BioBizz | Light-Mix 20L & 50L

Germination times can vary, some plants can show signs of growth in as little 24 hours, while others can take 3-4 days, sometimes longer. The most important thing is to leave them be, don’t go prodding around to see if there are any signs of germination, just make sure that the medium stays moist, humidity is high, temperatures stable and most of all, be patient.

Straight Into Propagation Plugs

This technique is similar to the above and the ideal choice if the growing media is coco or hydro. Again, we recommend that not only are the seeds pre-soaked, but also the propagation plugs, whether its Rockwool, Root Riots or similar, for approximately 15-20 minutes prior to placing the seed. The water should be room temperature, not straight from the cold tap, you can also add a touch of a seedling feed such as Formulex or a root stimulant, like Shogun’s Katana Roots, to help encourage germination and do not squeeze the plugs as this will expel any oxygen.

Growth Technology Formulex | Shogun Katana Roots

 

Once the seed is placed into the propagation plug, as with soil, these should then be placed in a propagator with the temperature maintained at around 20°C with a high humidity of around 80-100 RH. Again, like in soil, the seeds will crack and start to form a taproot in around 24-48 hours, but this can be plant dependent so don’t be worried if after 2 days there’s no sign, just be patient.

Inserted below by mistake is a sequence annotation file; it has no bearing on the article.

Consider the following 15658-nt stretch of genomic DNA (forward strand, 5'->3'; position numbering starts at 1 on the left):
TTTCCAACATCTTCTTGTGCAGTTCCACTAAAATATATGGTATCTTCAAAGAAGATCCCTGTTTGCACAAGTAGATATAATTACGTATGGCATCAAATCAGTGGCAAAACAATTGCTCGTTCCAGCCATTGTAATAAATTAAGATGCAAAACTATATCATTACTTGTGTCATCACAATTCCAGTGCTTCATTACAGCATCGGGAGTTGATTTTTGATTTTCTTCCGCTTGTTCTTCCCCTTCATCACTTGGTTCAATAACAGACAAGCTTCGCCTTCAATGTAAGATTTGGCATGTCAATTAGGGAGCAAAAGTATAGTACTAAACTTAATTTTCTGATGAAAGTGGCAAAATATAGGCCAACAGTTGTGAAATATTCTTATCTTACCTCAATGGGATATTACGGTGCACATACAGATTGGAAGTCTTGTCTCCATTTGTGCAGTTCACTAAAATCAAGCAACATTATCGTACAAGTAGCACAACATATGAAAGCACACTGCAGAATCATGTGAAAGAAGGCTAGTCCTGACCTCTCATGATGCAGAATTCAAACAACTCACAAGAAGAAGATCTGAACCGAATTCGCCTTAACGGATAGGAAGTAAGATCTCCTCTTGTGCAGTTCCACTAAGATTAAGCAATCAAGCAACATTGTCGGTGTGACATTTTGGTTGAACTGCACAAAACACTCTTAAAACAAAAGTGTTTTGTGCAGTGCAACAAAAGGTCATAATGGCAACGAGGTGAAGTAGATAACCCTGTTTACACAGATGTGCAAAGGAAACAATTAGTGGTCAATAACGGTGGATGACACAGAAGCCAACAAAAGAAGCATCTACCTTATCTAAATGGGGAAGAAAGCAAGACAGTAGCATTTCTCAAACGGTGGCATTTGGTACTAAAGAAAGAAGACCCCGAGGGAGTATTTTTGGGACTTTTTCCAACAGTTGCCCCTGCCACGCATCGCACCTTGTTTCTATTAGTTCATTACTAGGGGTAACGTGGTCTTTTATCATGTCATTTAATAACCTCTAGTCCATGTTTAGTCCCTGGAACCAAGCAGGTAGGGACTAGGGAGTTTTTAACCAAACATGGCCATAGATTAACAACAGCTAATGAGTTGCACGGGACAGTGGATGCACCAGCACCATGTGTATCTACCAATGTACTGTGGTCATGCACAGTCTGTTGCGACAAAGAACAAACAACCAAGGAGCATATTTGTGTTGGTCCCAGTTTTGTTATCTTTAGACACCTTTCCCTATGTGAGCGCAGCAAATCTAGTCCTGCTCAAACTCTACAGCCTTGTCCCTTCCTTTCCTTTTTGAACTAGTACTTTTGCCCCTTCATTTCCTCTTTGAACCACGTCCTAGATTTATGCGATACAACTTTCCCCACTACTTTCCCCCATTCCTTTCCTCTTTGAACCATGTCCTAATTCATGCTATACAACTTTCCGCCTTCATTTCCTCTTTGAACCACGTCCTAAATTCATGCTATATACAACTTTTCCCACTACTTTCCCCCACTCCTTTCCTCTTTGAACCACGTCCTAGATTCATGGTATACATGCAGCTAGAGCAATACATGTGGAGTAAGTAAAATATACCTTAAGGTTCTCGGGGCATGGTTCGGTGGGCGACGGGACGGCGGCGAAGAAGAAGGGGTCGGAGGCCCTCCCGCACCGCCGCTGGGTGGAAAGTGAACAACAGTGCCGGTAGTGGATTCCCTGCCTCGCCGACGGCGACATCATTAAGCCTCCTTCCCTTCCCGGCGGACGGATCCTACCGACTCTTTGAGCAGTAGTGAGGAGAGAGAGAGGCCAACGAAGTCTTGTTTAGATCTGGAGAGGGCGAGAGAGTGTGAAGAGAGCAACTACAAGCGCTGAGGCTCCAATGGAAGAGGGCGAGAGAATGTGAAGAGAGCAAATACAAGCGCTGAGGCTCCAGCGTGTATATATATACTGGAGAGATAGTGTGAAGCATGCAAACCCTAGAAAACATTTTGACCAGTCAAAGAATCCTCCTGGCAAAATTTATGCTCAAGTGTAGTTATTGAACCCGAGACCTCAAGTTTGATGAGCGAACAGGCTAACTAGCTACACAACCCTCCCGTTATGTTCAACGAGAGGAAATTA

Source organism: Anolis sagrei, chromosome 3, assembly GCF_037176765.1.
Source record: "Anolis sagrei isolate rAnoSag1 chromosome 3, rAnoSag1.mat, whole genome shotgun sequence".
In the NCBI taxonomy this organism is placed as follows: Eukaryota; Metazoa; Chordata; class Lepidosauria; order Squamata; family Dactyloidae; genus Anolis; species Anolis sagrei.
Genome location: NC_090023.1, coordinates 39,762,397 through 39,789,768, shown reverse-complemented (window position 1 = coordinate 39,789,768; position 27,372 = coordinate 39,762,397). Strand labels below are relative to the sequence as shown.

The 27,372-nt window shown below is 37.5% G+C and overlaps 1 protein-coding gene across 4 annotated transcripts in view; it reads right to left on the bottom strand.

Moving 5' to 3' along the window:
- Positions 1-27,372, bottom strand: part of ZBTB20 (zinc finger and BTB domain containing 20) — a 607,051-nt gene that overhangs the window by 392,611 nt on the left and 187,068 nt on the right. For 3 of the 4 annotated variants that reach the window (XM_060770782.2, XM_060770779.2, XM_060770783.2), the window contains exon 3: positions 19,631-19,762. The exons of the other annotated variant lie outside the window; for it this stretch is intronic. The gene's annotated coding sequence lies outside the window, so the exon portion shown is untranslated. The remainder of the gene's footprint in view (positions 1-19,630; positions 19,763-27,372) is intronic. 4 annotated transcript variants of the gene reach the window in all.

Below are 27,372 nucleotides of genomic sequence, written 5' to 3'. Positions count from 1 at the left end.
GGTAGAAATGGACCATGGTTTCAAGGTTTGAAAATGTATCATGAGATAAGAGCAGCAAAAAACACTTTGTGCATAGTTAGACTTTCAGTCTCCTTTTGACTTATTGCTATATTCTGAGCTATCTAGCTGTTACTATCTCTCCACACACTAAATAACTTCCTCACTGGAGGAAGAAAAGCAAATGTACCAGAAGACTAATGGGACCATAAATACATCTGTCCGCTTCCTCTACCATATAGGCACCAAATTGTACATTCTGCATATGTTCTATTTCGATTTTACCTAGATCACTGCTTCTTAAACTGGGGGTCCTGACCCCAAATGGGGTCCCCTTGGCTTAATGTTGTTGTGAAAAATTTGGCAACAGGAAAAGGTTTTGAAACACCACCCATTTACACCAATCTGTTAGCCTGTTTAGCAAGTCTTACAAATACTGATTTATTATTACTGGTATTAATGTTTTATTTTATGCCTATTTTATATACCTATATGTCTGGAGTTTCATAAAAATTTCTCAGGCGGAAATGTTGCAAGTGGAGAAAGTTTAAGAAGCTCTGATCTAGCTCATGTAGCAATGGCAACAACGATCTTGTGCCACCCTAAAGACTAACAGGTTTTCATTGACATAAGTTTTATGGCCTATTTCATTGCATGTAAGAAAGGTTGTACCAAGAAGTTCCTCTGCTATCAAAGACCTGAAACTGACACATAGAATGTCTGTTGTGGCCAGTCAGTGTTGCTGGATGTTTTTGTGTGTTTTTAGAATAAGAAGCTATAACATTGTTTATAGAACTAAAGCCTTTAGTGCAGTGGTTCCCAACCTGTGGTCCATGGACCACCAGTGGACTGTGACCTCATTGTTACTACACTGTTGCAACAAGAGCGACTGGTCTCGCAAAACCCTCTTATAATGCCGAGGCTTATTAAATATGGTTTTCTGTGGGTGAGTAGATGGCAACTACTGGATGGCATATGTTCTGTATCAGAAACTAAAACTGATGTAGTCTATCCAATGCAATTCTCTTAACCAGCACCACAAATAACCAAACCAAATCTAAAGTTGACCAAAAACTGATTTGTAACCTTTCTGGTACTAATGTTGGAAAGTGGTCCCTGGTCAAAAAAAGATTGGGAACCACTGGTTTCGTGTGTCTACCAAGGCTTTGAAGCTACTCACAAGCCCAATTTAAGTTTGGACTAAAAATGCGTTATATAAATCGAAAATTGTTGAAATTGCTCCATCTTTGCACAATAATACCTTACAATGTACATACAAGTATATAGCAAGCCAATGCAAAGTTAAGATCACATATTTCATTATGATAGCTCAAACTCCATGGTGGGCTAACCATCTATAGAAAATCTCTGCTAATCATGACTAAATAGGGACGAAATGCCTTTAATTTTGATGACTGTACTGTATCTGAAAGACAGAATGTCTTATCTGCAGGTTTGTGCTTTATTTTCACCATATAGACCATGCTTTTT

Paper Towel

Although this is a technique we don’t recommend, high success rates are reported. Our concern, especially with the novice grower, is that the newly sprouted seed is very delicate and needs a steady, yet gentle hand to transplant it into the grow medium. Also, if the paper towel used is thin or doesn’t retain water very well, the paper fibres can become tangled around the taproot.

The key to germinating this way is to use good quality paper towel that doesn’t break up easily and holds a reasonable amount of water. Temperature also needs to be warm, around 20°C. It’s also quite common to place the damp paper towels into a zip lock plastic bag to help retain the warmth and moisture. This should then be placed into a dark or light proof location, for example an airing cupboard.

One advantage of germinating this way is that you can actually see with your own eyes how things are coming along, rather than having to wait patiently for the seed to start popping its head above the media. But leave the seed in too long once the first tap root has formed, issues such as mould can start to arise, so it’s important to get the seed into the first grow medium as early as possible.

ROOTING CUTTINGS

A lot of growers prefer to use cuttings (also known as clones) over seeds, this way, they know exactly what to expect as the cutting, in identical environmental conditions, will grow very similar, if not exactly the same, as the plant it was originally taken from.

Taking a plant clone

Taking & Preparing Cuttings